U.S. stock futures were higher Thursday following two reports on the U.S. labor market.
The Labor Department reported that the number of people filing for first-time unemployment claims rose by 4,000 to 367,000 for the week ended Sept. 29. That was slightly higher than expected.
Ahead of that report, outplacement firm Challenger, Gray & Christmas said U.S.-based employers announced plans to cut 33,816 jobs in September, down 71% from a year earlier.
These reports, along with Wednesday's ADP report on private sector job growth, are all precursors to the government's closely watched monthly jobs report due out Friday.
Investors will also be keeping a wary eye on Mario Draghi, the ECB president who recently said he'd do whatever it takes to preserve the euro.
ECB officials kept rates at 0.75% when they met in Slovenia Thursday. And while Draghi isn't expected to announce any new initiatives when he speaks at 8:30 a.m. ET, he may give more details about where the ECB's new bond buying program stands.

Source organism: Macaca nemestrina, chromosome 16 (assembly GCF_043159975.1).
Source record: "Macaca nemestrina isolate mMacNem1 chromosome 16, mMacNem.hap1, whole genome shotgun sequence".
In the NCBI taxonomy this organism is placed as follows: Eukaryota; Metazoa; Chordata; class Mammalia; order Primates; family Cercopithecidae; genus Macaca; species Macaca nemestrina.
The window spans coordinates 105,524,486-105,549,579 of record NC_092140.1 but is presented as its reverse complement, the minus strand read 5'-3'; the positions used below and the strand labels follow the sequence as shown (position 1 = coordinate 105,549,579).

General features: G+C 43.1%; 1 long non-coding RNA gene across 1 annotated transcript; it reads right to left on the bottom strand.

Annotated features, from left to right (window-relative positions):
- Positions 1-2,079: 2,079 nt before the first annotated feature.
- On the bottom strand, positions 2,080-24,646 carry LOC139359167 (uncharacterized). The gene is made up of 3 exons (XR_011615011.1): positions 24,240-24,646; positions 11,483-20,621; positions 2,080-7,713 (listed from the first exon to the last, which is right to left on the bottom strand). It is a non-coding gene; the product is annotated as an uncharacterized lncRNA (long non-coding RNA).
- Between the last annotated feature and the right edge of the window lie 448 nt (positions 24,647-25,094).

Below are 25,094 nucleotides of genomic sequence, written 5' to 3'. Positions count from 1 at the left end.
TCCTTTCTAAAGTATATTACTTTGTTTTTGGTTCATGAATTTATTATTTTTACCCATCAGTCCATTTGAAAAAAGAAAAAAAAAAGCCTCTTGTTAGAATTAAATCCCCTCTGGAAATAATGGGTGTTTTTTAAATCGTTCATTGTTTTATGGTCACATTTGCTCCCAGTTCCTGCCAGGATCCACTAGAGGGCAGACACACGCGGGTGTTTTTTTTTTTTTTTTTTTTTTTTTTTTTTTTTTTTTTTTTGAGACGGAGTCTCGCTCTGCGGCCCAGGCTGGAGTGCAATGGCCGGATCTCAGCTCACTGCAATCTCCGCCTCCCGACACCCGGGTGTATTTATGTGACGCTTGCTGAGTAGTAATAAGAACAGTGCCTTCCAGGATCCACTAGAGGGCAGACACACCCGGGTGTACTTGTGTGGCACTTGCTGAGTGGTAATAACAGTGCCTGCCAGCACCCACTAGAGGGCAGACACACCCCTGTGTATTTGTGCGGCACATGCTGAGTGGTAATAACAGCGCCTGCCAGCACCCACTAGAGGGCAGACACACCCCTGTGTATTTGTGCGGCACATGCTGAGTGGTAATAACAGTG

Meanwhile, the Bank of England left its key interest rate unchanged at 0.5%, where it's been since early 2009.
At 2 p.m. ET, the Federal Reserve will release minutes for its most recent policy making meeting, in which it announced the latest round of quantitative easing, or QE3. The report could shed light on the Fed's open-ended program of buying $40 billion in mortgage debt every month.
It's that kind of monetary easing that explains why markets are higher, even though worries about the global slowdown remain severe, said Elisabeth Afseth, a fixed income analyst with Investec in London.
"Central banks providing large amounts of liquidity to the system -- and the search for a pick up above government yields -- is driving the risk markets higher, rather than strong confidence in the economy or the fundamentals," she said.